network_arrangement_1.append(vertstack)

Code: Select all

network_arrangement_2 = []
for spotdiameter in np.arange(1,2,0.5):

    t = 10
    rate_array = createRate(spotdiameter, t)
    subnetwork1_input = createPoissonInputs(rate_array, t)
    
    t = 10
    d = 10 # always full field spot diameter for second network
    rate_array = createRate(d,t)
    subnetwork2_input = createPoissonInputs(rate_array, t)
    
    netarrangment = 'type2'
    ring, ring2 = create2Rings(numberofcells=5, radiusofnetwork=100, subnetwork1_input, subnetwork2_input, netarrangement)
    t = h.Vector().record(h._ref_t)
    ring._netstim.number = 0
    ring2._netstim.number = 0
    h.v_init = -65
    h.tstop = 22
    h.celsius = 34
    h.run();
    vertstack = np.vstack((ring.IN_1.soma_v,
    ring.TCcells[0].soma_v))
    network_arrangement_2.append(vertstack)
I think perhaps I don't fully understand how simulation runs work and why they need to be on separate jupyter notebook cells. Do you know of any references or documentation that could help? I'm currently looking this up now
neuromancer
Posts: 10
Joined: Mon Apr 13, 2020 4:42 pm

Re: Switching synaptic connections in nested for loop

Post by neuromancer »

Update: It seems the problem is coming from my function that is creating my two subnetworks and interconnecting them (create2Rings()). If I get rid of this function and just have jupyter notebook cells that creates the subnetwork with either one arrangement type or the other before I run the simulations, then I am able to get unique time series for both arrangements.

However, now I have a strange issue in which I get a weird response for my very first simulation. If I run the simulation quickly (even just 1ms) and then run it again, the response is normal. Here is what I mean:

Weird response for first simulation run (left two columns only):
Image
link to image: https://imgur.com/IR8TIk9
Normal response after running the simulation for 1ms (left two columns only):
Image
link to image: https://imgur.com/DTbCuc0

Any idea what this weird response is coming from? Thanks!
ted
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Location: Yale University School of Medicine
Contact:

Re: Switching synaptic connections in nested for loop

Post by ted »

I get a weird response for my very first simulation. If I run the simulation quickly (even just 1ms) and then run it again, the response is normal.
How do you know which result is "normal"? Both look abnormal to me, in that no cell appears to be initialized to steady state, nor does any cell settle to steady state before the start of the "stimulus." Furthermore, the pre-stimulus trajectories of the first and second runs differ. These are symptoms of incorrect initialization.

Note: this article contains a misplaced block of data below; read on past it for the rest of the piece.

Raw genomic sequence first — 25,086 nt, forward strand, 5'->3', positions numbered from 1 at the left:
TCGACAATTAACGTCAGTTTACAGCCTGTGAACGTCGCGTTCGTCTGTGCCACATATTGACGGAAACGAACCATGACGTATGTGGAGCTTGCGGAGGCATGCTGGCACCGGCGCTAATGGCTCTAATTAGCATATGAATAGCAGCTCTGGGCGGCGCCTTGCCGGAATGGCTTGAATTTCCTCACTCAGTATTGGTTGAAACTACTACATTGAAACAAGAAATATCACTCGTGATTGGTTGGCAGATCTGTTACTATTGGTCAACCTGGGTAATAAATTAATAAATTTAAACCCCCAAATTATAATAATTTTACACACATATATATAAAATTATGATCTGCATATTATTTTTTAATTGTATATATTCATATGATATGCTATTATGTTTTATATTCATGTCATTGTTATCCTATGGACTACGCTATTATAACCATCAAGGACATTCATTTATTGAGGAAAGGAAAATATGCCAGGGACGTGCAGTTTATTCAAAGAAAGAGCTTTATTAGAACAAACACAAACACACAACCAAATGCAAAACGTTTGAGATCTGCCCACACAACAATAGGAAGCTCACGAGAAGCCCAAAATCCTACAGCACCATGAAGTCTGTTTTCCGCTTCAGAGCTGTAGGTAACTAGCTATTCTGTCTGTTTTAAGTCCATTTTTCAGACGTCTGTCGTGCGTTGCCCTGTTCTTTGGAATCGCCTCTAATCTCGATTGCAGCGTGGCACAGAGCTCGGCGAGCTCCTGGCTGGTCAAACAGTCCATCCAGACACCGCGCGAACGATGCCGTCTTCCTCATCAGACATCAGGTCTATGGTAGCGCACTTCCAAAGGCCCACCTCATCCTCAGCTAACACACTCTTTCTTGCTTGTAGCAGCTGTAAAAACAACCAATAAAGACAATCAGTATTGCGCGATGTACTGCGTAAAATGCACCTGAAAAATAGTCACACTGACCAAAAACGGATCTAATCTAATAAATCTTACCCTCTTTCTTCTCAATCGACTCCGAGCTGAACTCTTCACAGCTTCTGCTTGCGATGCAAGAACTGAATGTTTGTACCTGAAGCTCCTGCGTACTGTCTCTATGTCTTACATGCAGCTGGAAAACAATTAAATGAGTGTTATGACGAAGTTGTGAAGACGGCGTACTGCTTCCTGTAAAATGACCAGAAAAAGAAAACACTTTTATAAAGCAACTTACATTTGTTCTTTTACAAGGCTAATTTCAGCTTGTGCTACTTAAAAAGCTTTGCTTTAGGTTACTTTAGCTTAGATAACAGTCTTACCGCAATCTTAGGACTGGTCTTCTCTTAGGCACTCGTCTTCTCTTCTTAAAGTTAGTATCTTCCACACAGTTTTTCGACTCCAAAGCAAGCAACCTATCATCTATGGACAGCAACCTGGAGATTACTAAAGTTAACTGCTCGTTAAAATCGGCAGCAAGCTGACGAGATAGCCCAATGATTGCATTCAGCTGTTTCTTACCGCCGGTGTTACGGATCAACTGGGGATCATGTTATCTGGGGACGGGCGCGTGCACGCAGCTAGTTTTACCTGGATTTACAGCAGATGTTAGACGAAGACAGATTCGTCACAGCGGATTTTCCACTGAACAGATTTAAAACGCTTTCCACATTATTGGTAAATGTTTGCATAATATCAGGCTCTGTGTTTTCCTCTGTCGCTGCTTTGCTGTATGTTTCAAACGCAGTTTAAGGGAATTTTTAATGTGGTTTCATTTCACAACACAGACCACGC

Here are some questions that might help you discover the cause(s) of the problem(s).

1. Is randomization involved in your mode? e.g. pseudorandom spike trains, initial assignment of membrane potentials, synaptic weights or other model parameters? If so, does the problem go away if you eliminate stochasticity? And if that works, are the pseudorandom number streams in your model properly initialized at the start of each run?

2. Have you tested each individual cell class to verify that it is properly initialized? For each class, an instance of that class simulated all by itself (maybe with a single current pulse stimulus) must produce identical results on each call to h.run(). The state of the model at the end of one run must not affect what happens in the next run. If either of these criteria fails, the first place to look for problems is in the INITIAL blocks of the mod files that specify the cell's channels or ion transport or accumulation mechanisms.

It is not absolutely necessary that every model cell be initialized to steady state; in fact, that might be a totally incorrect initialization for a model cell that is supposed to be spontaneously active, e.g. pacemaker or burster. But it can sure save a lot of wall clock time if you don't have to wait for the cells in a network to go through a long "warmup" interval before things settle down, and there are principled ways to achieve that goal.

3. Have you tested the individual subnetworks to verify that each one is properly initialized? i.e. it should produce identical results on each call to h.run(), and the state of the model at the end of one run must not affect what happens in the next run. One potential source of problems is failure to properly initialize parameters (e.g. synaptic weights or channel densities) that are controlled by "learning rules."
neuromancer
Posts: 10
Joined: Mon Apr 13, 2020 4:42 pm

Re: Switching synaptic connections in nested for loop

Post by neuromancer »

Thanks Ted, I will look into what you just said!

1. There are pseudorandom spike trains (no other randomization involved in the network). But during this period of testing, I'm saving spike trains and using the same ones to look at outcomes.
2. My colleague who optimized these single model cells told me to let the simulation run initially for 100-200ms to let the cells "warm up". Maybe this is the issue like you mentioned. I will discuss with my colleague a bit more and look into this.
3. I have not tested individual subnetworks to verify each one is properly initialized. I will also look into this. thanks!
ted
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Joined: Wed May 18, 2005 4:50 pm
Location: Yale University School of Medicine
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Re: Switching synaptic connections in nested for loop

Post by ted »

My colleague who optimized these single model cells told me to let the simulation run initially for 100-200ms to let the cells "warm up".
That may not be long enough if ion accumulation is involved.

Another type of initialization problem is "carryover" of something from the end of one simulation to the beginning of the next. One test for carryover is to set up a toy experiment in which a cell model is driven by an IClamp so that it fires one or more spikes. Set tstop so that the simulation ends while t is far from resting potential. Run a few simulations (2 or 3 should be enough) and see if there is any difference from one run to the next. Now change tstop (so that the cell will end at a different point in its trajectory) and run one more simulation. If this last simulation differs from the previous one, then intialization is incomplete--some variable that changes in the course of a simulation is retaining its value from the end of one simulation to the beginning of the next. This is usually caused by an error in a mod file's INITIAL block, but there can be other causes as well (e.g. a faulty attempt to implement plasticity or homeostasis).
neuromancer
Posts: 10
Joined: Mon Apr 13, 2020 4:42 pm

Re: Switching synaptic connections in nested for loop

Post by neuromancer »

Thank you, I tested before to see if one run changes from the previous. I just saw this reply so now I will check also with changing tstop.